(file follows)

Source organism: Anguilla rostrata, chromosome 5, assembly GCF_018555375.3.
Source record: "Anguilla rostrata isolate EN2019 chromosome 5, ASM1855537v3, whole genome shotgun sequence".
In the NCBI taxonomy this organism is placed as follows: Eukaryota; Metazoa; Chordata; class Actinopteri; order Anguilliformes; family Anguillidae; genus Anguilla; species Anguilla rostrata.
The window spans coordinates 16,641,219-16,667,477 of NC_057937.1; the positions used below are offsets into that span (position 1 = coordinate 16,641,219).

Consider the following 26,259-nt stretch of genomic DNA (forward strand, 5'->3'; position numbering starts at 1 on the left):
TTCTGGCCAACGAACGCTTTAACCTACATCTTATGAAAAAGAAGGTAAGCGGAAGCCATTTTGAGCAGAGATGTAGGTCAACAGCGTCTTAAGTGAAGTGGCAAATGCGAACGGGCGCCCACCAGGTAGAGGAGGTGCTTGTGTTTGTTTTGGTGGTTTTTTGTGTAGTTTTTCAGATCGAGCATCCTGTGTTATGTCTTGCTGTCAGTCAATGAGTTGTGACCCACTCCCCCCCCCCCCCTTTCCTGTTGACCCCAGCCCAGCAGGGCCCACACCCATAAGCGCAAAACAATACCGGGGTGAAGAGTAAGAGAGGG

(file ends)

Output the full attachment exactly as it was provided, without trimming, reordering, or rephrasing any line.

Source organism: Anguilla rostrata, chromosome 5, assembly GCF_018555375.3.
Source record: "Anguilla rostrata isolate EN2019 chromosome 5, ASM1855537v3, whole genome shotgun sequence".
In the NCBI taxonomy this organism is placed as follows: Eukaryota; Metazoa; Chordata; class Actinopteri; order Anguilliformes; family Anguillidae; genus Anguilla; species Anguilla rostrata.
The window spans coordinates 16,641,219-16,667,477 of NC_057937.1; the positions used below are offsets into that span (position 1 = coordinate 16,641,219).

Consider the following 26,259-nt stretch of genomic DNA (forward strand, 5'->3'; position numbering starts at 1 on the left):
TTCTGGCCAACGAACGCTTTAACCTACATCTTATGAAAAAGAAGGTAAGCGGAAGCCATTTTGAGCAGAGATGTAGGTCAACAGCGTCTTAAGTGAAGTGGCAAATGCGAACGGGCGCCCACCAGGTAGAGGAGGTGCTTGTGTTTGTTTTGGTGGTTTTTTGTGTAGTTTTTCAGATCGAGCATCCTGTGTTATGTCTTGCTGTCAGTCAATGAGTTGTGACCCACTCCCCCCCCCCCCCTTTCCTGTTGACCCCAGCCCAGCAGGGCCCACACCCATAAGCGCAAAACAATACCGGGGTGAAGAGTAAGAGAGGG